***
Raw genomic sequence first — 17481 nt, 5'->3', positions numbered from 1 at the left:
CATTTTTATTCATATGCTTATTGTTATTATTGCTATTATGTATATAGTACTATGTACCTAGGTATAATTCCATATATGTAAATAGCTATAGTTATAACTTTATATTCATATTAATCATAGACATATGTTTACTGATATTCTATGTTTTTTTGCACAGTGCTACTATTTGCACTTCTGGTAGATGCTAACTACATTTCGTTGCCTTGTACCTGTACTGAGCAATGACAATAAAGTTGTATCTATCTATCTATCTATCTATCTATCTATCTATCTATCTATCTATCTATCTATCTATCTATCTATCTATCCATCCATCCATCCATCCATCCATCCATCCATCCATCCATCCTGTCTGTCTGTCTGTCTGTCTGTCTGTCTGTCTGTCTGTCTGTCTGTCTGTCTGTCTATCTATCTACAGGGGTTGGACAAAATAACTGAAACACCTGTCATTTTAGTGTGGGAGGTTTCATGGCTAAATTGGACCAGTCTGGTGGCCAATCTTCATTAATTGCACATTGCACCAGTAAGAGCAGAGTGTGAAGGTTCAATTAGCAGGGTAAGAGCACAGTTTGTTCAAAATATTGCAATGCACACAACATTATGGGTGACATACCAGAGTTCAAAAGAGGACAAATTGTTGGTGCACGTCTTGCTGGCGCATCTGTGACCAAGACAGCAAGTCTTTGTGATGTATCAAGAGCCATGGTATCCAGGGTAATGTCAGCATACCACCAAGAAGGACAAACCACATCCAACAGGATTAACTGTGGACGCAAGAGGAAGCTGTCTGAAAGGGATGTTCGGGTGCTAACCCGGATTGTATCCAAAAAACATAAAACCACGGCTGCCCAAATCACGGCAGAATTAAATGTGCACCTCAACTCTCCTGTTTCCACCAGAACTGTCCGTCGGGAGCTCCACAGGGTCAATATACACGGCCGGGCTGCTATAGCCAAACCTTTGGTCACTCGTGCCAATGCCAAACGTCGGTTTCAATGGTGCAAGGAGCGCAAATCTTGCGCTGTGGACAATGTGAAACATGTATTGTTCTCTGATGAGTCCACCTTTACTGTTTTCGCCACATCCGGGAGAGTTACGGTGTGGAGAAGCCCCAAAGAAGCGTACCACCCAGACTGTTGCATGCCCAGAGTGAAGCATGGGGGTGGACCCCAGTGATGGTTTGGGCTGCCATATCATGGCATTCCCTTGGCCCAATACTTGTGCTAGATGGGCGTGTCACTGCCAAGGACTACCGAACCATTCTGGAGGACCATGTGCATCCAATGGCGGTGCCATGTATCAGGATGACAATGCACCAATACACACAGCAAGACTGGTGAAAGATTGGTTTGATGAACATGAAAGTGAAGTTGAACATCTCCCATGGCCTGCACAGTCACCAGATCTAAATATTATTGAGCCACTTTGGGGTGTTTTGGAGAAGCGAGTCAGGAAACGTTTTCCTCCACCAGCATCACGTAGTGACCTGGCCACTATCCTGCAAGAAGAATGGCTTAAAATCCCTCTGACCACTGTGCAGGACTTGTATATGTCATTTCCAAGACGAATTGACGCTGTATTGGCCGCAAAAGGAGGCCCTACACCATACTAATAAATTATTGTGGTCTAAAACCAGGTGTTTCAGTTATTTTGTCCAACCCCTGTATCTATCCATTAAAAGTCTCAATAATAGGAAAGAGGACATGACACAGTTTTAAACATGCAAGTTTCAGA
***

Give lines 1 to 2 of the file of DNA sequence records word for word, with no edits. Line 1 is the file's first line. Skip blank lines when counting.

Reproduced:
Raw genomic sequence first — 17481 nt, 5'->3', positions numbered from 1 at the left:
CATTTTTATTCATATGCTTATTGTTATTATTGCTATTATGTATATAGTACTATGTACCTAGGTATAATTCCATATATGTAAATAGCTATAGTTATAACTTTATATTCATATTAATCATAGACATATGTTTACTGATATTCTATGTTTTTTTGCACAGTGCTACTATTTGCACTTCTGGTAGATGCTAACTACATTTCGTTGCCTTGTACCTGTACTGAGCAATGACAATAAAGTTGTATCTATCTATCTATCTATCTATCTATCTATCTATCTATCTATCTATCTATCTATCTATCTATCTATCTATCCATCCATCCATCCATCCATCCATCCATCCATCCATCCATCCTGTCTGTCTGTCTGTCTGTCTGTCTGTCTGTCTGTCTGTCTGTCTGTCTGTCTGTCTATCTATCTACAGGGGTTGGACAAAATAACTGAAACACCTGTCATTTTAGTGTGGGAGGTTTCATGGCTAAATTGGACCAGTCTGGTGGCCAATCTTCATTAATTGCACATTGCACCAGTAAGAGCAGAGTGTGAAGGTTCAATTAGCAGGGTAAGAGCACAGTTTGTTCAAAATATTGCAATGCACACAACATTATGGGTGACATACCAGAGTTCAAAAGAGGACAAATTGTTGGTGCACGTCTTGCTGGCGCATCTGTGACCAAGACAGCAAGTCTTTGTGATGTATCAAGAGCCATGGTATCCAGGGTAATGTCAGCATACCACCAAGAAGGACAAACCACATCCAACAGGATTAACTGTGGACGCAAGAGGAAGCTGTCTGAAAGGGATGTTCGGGTGCTAACCCGGATTGTATCCAAAAAACATAAAACCACGGCTGCCCAAATCACGGCAGAATTAAATGTGCACCTCAACTCTCCTGTTTCCACCAGAACTGTCCGTCGGGAGCTCCACAGGGTCAATATACACGGCCGGGCTGCTATAGCCAAACCTTTGGTCACTCGTGCCAATGCCAAACGTCGGTTTCAATGGTGCAAGGAGCGCAAATCTTGCGCTGTGGACAATGTGAAACATGTATTGTTCTCTGATGAGTCCACCTTTACTGTTTTCGCCACATCCGGGAGAGTTACGGTGTGGAGAAGCCCCAAAGAAGCGTACCACCCAGACTGTTGCATGCCCAGAGTGAAGCATGGGGGTGGACCCCAGTGATGGTTTGGGCTGCCATATCATGGCATTCCCTTGGCCCAATACTTGTGCTAGATGGGCGTGTCACTGCCAAGGACTACCGAACCATTCTGGAGGACCATGTGCATCCAATGGCGGTGCCATGTATCAGGATGACAATGCACCAATACACACAGCAAGACTGGTGAAAGATTGGTTTGATGAACATGAAAGTGAAGTTGAACATCTCCCATGGCCTGCACAGTCACCAGATCTAAATATTATTGAGCCACTTTGGGGTGTTTTGGAGAAGCGAGTCAGGAAACGTTTTCCTCCACCAGCATCACGTAGTGACCTGGCCACTATCCTGCAAGAAGAATGGCTTAAAATCCCTCTGACCACTGTGCAGGACTTGTATATGTCATTTCCAAGACGAATTGACGCTGTATTGGCCGCAAAAGGAGGCCCTACACCATACTAATAAATTATTGTGGTCTAAAACCAGGTGTTTCAGTTATTTTGTCCAACCCCTGTATCTATCCATTAAAAGTCTCAATAATAGGAAAGAGGACATGACACAGTTTTAAACATGCAAGTTTCAGA